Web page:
Black History Month Comics: Crescent City Monsters by Newton Lilavois and Gian Carlo Bernal

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It’s 1960s New Orleans and a black sorcerer that plays the Blues is about to find out there’s a price on his head. This is the basic premise of Crescent City Monsters, by Haitian comic book writer Newton Lilavois and Filipino illustrator Gian Carlo Bernal. Underneath that premise, though, is a story about living in a constant state of threat, be it real or magical.

The story follows Jonas Alexandre Atelus, a practitioner of Creole magic. In a quick bit of backstory, we are told his mother once found him soundly asleep in his crib, surrounded by snakes. Lilavois and Bernal position themselves as master world-builders with this book. Jonas traverses a dark and shadowy New Orleans that gives the city an ancient and haunted feel. Each road, each bar, each corner is shown on its bad side. The city is an angry entity and its characters have to be painfully aware of it in order to make a life there.

Crescent City Monsters anchors its horror in Southern legends and voodoo lore. Jonas’ powers are manifested in the form of snakes, representatives of Damballa, the great loa, creator of all life. This opens the flood gates for a whole lot of scary things to come out and play while also welcoming a pantheon of black gods to manifest themselves in New Orleans’ spirit world.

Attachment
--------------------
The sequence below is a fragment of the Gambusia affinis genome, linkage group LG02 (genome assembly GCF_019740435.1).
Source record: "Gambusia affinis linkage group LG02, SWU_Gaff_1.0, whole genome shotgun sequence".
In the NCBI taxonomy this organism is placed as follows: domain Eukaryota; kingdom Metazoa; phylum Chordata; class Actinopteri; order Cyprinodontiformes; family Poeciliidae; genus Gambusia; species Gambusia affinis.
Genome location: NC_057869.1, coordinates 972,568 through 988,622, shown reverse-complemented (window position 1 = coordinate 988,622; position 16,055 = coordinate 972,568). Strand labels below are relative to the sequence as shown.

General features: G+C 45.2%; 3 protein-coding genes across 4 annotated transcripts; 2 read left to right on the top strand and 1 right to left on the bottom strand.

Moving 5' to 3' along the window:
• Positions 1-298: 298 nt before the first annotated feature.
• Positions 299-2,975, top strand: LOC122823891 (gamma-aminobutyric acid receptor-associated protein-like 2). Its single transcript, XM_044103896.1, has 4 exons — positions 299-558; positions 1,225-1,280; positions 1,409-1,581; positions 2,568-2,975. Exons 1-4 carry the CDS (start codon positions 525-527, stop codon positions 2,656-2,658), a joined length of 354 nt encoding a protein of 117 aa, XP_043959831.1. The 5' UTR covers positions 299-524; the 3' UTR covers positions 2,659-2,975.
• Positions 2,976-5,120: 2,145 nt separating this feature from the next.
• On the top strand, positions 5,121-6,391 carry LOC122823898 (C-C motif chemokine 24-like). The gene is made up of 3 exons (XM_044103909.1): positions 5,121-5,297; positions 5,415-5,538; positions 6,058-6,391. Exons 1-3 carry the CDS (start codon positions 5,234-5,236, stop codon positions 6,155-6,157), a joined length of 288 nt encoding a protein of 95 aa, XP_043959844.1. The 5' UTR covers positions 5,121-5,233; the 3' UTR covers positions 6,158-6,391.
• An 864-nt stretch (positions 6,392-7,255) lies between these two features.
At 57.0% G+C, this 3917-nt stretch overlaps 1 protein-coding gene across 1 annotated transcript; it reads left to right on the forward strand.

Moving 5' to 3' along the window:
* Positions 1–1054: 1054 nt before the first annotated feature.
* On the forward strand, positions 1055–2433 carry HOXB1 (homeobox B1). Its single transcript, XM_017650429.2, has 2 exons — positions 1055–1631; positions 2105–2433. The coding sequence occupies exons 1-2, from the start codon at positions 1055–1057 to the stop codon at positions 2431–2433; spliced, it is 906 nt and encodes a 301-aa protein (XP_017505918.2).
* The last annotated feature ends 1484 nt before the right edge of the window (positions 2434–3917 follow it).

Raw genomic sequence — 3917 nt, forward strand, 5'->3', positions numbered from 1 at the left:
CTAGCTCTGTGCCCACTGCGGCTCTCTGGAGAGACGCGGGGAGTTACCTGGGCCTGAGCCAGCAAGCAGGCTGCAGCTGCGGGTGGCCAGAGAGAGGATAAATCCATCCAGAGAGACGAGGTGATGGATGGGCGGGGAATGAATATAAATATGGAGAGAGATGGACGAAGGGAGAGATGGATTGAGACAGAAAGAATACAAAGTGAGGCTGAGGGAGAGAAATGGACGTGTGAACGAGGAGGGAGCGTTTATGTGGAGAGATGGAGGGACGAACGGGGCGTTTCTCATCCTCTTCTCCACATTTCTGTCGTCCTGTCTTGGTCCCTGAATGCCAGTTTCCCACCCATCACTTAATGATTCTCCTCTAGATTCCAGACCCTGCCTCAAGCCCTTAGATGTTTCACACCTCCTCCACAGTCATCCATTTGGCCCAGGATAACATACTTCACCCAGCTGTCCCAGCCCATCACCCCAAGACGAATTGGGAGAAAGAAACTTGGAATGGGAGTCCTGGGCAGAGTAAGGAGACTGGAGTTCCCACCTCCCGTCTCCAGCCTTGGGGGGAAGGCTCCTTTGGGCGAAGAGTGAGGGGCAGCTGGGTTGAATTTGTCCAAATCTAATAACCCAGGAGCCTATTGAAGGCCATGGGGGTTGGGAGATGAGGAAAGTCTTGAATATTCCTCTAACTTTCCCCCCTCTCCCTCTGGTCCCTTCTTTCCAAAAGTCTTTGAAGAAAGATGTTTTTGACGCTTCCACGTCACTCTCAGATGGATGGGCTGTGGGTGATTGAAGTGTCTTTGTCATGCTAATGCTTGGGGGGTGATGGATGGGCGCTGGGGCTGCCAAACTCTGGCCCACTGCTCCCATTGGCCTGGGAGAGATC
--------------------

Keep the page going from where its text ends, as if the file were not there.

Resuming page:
Additionally, one of the creatures Jonas meets in the comic hails from a legend said to have originated in East New Orleans. It’s known as The Grunch, a kind of dwarf that feeds on magical pests. This all shows an interest in creating a very culturally-aware sense of story that celebrates not only the area’s myths and legends but also its wonderfully tangled roots.

Lilavois and Bernal do not look to myth as a source of standard horror or cool creature designs. Everything has a purpose and it is presented organically. There’s a great scene where Jonas is confronted by a racist cop eager for a bit of violence only to see the gesture returned by coughing up a ball of snakes on the ground. The scene is visceral but not gratuitous. It lays out the rules of the game in the comic’s version of New Orleans, its magic, and its power struggles. Here, magic beats racism.

I am a fan of Crescent City Monsters. The comic has been circulating in smaller comic conventions and festivals, such as the Schomburg’s Black Comic Book Festival and the BAM’s Black Comics Expo. It can also be found as a webcomic at the Dream Fury Comics website. Be on the lookout for this comic series. Jaw-dropping art, writing that respects its diverse source material, and high-caliber black horror madness. This comic deserves to be read.